The U.S. Department of Transportation mandates that all new vehicles pass Federal Motor Vehicle Safety Standard (FMVSS) performance tests. These tests ensure vehicles maintain a minimum safety standard. Standards concerning windshields are:
FMVSS 212 measures windshield retention in a barrier crash. Every make and model vehicle is accelerated to 30 mph and crashed head-on into a concrete barrier. The automobile must retain 75 percent of the windshield along the pinchweld perimeter. Some vehicle manufacturers require 100% retention in this severe crash test.
FMVSS 216 is the roof crush performance test. It measures the structural strength required to protect occupants in the event the vehicle rolls over. One and one-half times the unloaded vehicle weight or 6,000 lbs. (whichever is less) of force is applied at an angle to the roof. The roof structure can depress no more than five inches to pass. Note: the windshield provides 30-70% of the roof strength.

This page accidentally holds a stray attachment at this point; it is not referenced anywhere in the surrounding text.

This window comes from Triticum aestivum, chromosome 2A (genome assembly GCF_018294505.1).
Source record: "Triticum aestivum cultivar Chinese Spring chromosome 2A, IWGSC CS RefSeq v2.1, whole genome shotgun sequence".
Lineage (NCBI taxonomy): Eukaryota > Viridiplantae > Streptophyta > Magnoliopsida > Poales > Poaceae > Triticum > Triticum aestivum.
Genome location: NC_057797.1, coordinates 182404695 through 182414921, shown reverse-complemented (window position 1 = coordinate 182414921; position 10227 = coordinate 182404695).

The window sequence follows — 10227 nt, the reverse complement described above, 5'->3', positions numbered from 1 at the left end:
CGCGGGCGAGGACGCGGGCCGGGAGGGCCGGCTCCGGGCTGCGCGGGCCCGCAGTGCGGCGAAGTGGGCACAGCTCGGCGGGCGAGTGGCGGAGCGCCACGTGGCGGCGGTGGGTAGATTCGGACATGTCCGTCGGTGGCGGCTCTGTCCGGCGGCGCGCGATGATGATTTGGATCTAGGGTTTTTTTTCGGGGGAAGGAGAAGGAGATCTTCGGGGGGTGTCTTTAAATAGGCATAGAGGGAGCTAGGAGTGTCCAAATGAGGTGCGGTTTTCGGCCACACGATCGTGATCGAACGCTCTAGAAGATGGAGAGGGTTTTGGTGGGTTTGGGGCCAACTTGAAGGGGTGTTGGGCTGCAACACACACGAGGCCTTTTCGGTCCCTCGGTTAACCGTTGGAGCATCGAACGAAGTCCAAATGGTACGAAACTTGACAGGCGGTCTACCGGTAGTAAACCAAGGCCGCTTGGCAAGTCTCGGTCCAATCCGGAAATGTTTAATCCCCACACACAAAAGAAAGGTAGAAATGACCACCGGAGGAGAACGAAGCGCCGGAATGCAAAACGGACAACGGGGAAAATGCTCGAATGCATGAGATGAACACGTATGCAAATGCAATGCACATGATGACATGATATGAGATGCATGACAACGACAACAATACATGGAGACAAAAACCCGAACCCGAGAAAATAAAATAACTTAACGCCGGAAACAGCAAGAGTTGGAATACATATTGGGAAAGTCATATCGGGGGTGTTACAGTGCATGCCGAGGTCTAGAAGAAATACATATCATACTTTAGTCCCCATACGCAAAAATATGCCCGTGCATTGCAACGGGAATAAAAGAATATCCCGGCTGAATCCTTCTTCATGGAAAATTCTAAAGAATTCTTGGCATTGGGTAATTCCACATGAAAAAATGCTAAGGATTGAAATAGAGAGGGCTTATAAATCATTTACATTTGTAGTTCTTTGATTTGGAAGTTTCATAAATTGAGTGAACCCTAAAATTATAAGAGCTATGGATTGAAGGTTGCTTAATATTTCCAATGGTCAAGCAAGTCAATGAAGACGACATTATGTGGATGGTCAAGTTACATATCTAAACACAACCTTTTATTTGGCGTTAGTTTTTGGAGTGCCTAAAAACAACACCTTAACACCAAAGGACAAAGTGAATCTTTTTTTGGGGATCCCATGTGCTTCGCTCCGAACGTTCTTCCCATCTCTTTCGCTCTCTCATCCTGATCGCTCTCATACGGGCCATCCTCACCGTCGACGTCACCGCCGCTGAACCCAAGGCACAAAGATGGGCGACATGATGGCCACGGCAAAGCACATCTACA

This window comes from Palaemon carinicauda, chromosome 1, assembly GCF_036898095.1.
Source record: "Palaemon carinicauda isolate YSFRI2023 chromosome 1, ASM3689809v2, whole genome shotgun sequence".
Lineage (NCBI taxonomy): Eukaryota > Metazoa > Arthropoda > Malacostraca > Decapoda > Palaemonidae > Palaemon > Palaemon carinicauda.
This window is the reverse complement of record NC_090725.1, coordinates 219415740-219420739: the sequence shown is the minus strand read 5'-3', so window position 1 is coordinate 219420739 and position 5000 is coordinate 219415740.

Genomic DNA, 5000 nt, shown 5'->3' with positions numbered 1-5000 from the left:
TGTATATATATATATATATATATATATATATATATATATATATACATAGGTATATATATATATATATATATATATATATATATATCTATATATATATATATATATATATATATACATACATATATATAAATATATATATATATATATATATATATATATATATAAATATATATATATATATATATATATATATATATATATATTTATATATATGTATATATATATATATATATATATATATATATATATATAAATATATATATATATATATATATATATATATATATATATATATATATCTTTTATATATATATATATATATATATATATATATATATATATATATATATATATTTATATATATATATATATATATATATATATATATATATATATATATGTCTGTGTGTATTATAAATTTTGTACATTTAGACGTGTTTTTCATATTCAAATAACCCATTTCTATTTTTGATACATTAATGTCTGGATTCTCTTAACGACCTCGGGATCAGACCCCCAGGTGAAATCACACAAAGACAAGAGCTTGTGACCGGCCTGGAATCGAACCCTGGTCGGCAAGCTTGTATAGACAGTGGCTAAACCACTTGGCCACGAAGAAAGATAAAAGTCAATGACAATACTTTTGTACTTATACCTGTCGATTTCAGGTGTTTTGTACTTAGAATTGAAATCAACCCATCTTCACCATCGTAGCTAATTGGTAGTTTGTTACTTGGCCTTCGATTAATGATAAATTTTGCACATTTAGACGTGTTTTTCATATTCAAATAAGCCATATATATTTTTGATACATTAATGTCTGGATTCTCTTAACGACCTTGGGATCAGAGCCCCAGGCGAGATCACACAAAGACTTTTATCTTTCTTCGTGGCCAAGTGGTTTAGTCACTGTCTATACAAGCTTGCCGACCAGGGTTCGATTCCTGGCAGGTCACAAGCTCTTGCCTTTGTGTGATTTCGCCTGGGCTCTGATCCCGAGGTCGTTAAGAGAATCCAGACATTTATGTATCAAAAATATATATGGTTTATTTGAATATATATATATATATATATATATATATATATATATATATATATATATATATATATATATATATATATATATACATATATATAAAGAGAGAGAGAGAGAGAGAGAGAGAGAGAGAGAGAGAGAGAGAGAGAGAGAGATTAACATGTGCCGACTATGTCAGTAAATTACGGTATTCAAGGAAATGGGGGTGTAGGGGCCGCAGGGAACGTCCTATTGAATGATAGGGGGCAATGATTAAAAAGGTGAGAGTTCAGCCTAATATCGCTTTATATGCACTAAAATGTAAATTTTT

FMVSS 208 occupant crash protection specifies equipment requirements for active and passive restraints, including air bags. There can be no separation of load-bearing safety assemblies in a 30 mph barrier crash. This pertains to the windshield because the passenger side air bag deploys off the windshield in order to perform its safety function.